Unite has described the decision by the official receiver to make redundant 341 Carillion apprentices as an act of ‘crass stupidity’.
The decision to make the apprentices redundant was made just as Parliament went into recess last week, preventing MPs from raising concerns at the decision.
When Carillion collapsed in January it employed 1,200 apprentices and following the company’s demise, the Construction Industry Training Board (CITB) has found suitable placements for over 800 of the affected apprentices.
The decision to make redundant the remaining apprentices is a further blow to the construction industry which is in the depths of a deep seated skills crisis. In 2016/17 there were just 21,010 people on construction apprentice courses; the decision to make the remaining Carillion apprentices redundant reduced the entire UK’s apprenticeship numbers by 1.6 per cent.
The axing of the apprentices once again demonstrates the government’s failure to deal with the collapse of Carillion. As the UK’s biggest construction client the government could have used its procurement power to ensure that all of Carillion’s apprentices were found suitable new placements.
“This is an appalling way to treat these apprentices who should have become the backbone of the industry. To dump them and to destroy their training is an act of crass stupidity,” said Unite assistant general secretary Gail Cartmail.
“These actions highlight the government’s total failure to assist the workers who have been most affected by Carillion’s collapse through no fault of their own.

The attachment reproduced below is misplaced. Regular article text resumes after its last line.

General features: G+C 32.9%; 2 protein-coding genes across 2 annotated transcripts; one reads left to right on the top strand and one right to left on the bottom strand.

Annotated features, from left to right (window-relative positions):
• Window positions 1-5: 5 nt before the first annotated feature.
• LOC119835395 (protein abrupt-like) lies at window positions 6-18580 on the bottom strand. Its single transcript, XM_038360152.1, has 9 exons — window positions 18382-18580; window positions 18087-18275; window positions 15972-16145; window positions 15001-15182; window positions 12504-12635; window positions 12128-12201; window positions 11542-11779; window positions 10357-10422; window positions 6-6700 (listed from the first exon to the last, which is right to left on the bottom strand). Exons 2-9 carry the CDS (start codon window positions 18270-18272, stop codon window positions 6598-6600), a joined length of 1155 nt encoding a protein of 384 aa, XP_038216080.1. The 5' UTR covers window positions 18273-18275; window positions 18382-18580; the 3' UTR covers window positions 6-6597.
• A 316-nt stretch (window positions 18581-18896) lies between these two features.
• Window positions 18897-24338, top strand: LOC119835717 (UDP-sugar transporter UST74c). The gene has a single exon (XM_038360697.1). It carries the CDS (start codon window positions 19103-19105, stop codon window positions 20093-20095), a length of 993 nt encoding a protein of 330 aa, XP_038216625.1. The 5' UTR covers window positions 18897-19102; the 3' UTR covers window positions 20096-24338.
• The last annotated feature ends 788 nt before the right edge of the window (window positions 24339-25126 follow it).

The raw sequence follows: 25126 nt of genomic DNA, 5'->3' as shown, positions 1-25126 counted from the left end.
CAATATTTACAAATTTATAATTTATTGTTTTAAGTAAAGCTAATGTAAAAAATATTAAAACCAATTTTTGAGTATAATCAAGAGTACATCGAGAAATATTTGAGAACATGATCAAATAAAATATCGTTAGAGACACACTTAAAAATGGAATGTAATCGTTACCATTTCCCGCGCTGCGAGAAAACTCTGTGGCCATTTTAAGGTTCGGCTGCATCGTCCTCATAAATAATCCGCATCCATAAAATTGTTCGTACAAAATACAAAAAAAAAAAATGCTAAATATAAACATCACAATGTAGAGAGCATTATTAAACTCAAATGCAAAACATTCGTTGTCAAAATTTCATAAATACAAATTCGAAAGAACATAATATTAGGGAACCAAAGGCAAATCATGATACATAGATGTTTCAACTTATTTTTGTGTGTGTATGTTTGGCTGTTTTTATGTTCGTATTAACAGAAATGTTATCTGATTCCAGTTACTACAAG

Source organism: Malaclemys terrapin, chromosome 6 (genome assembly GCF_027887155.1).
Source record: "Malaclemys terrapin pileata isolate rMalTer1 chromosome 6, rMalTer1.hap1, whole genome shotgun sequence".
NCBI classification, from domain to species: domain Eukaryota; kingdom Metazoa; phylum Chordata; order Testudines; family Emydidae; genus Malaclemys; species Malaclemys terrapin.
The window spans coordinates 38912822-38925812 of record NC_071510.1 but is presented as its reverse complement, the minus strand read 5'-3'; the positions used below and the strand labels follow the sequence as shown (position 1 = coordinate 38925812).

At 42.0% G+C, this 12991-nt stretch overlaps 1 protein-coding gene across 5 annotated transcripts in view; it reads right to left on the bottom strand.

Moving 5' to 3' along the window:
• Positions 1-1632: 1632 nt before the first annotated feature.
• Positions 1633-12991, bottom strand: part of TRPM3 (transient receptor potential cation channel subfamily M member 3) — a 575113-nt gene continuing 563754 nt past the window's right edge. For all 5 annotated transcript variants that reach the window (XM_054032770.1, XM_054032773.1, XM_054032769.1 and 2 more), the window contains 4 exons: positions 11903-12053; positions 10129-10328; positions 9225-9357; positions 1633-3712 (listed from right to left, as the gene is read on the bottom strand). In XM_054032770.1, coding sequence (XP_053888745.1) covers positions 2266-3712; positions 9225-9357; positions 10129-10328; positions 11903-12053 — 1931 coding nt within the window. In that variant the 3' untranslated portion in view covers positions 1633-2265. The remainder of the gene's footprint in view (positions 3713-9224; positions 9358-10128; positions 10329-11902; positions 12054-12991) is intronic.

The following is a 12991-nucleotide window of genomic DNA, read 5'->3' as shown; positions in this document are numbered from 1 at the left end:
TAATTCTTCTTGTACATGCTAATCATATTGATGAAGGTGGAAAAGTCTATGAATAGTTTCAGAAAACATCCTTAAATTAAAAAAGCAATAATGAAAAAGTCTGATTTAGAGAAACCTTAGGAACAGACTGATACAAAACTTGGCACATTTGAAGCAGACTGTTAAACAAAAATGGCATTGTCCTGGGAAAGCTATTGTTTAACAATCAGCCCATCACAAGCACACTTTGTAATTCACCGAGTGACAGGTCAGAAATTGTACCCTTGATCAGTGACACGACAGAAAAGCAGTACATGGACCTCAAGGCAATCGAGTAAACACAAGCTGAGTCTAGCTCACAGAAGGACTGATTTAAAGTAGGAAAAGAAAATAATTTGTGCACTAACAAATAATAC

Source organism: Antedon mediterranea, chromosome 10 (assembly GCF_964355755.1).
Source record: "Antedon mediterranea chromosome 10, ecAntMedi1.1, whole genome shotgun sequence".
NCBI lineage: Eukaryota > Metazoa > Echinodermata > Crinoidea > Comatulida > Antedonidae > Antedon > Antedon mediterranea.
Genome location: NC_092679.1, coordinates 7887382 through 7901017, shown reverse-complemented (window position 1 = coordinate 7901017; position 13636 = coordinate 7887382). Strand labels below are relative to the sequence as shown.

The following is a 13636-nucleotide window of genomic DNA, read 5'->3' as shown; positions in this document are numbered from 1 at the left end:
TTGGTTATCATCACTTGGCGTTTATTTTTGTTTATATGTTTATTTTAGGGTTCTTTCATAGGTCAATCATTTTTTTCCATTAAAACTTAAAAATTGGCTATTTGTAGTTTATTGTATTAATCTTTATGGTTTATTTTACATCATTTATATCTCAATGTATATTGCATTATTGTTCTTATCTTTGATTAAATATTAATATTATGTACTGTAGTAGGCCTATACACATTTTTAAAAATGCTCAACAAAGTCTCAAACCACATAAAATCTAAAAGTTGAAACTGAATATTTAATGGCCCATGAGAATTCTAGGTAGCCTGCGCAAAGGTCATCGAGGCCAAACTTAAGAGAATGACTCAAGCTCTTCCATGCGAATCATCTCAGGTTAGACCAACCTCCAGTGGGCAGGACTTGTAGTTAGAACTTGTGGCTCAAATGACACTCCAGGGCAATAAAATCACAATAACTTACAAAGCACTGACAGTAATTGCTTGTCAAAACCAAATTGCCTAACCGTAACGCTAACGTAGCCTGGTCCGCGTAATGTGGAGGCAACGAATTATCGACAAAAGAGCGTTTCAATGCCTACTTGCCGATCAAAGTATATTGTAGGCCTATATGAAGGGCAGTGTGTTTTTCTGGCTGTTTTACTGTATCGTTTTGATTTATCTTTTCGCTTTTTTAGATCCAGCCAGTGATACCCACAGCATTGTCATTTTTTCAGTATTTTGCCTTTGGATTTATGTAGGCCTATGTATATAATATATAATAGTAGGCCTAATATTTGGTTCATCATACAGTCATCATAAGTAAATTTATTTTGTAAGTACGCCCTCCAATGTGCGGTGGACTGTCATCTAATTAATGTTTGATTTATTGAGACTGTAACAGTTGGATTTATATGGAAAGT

“The government could have used its procurement power to find placements for these apprentices but it chose not to, demonstrating that it is not serious about dealing with the skills crisis facing the industry,” she added.
“The dismissal of Carillion’s remaining apprentices once again demonstrates that the construction skills crisis will not be tackled until procurement rules are introduced which require that all companies undertaking public sector contracts must train apprentices.”
Last month, Unite lambasted the government’s handling of the Carillion collapse as thousands of workers still find themselves in limbo and vital public sector construction projects remain stalled. The criticism came as a report by the National Audit Office (NAO) published in June revealed that the taxpayer is expected to have to pay a minimum of £148m to clean up the mess caused by Carillion’s collapse.
The NAO report follows a final report in May from the Work and Pensions and BEIS committees, in which MPs called on the government to implement an “ambitious and wide-ranging set of reforms” to reset corporate accountability, warning that “Carillion could happen again, and soon”.